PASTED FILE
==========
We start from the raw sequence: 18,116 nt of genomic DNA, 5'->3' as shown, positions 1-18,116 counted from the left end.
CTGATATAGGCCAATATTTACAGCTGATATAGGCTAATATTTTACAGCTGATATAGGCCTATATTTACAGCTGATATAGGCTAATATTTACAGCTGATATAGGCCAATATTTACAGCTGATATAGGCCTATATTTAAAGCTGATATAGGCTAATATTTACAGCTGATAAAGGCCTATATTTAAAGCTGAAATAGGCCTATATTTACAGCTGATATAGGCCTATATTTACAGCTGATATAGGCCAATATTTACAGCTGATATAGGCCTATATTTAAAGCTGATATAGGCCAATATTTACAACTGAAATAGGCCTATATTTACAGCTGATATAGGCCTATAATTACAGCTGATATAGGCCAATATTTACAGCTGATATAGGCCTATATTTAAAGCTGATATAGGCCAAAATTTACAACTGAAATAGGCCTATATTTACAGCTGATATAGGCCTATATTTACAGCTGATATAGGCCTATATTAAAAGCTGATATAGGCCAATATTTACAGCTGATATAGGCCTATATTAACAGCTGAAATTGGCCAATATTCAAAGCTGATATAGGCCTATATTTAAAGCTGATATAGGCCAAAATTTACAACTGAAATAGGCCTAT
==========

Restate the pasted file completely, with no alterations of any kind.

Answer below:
We start from the raw sequence: 18,116 nt of genomic DNA, 5'->3' as shown, positions 1-18,116 counted from the left end.
CTGATATAGGCCAATATTTACAGCTGATATAGGCTAATATTTTACAGCTGATATAGGCCTATATTTACAGCTGATATAGGCTAATATTTACAGCTGATATAGGCCAATATTTACAGCTGATATAGGCCTATATTTAAAGCTGATATAGGCTAATATTTACAGCTGATAAAGGCCTATATTTAAAGCTGAAATAGGCCTATATTTACAGCTGATATAGGCCTATATTTACAGCTGATATAGGCCAATATTTACAGCTGATATAGGCCTATATTTAAAGCTGATATAGGCCAATATTTACAACTGAAATAGGCCTATATTTACAGCTGATATAGGCCTATAATTACAGCTGATATAGGCCAATATTTACAGCTGATATAGGCCTATATTTAAAGCTGATATAGGCCAAAATTTACAACTGAAATAGGCCTATATTTACAGCTGATATAGGCCTATATTTACAGCTGATATAGGCCTATATTAAAAGCTGATATAGGCCAATATTTACAGCTGATATAGGCCTATATTAACAGCTGAAATTGGCCAATATTCAAAGCTGATATAGGCCTATATTTAAAGCTGATATAGGCCAAAATTTACAACTGAAATAGGCCTAT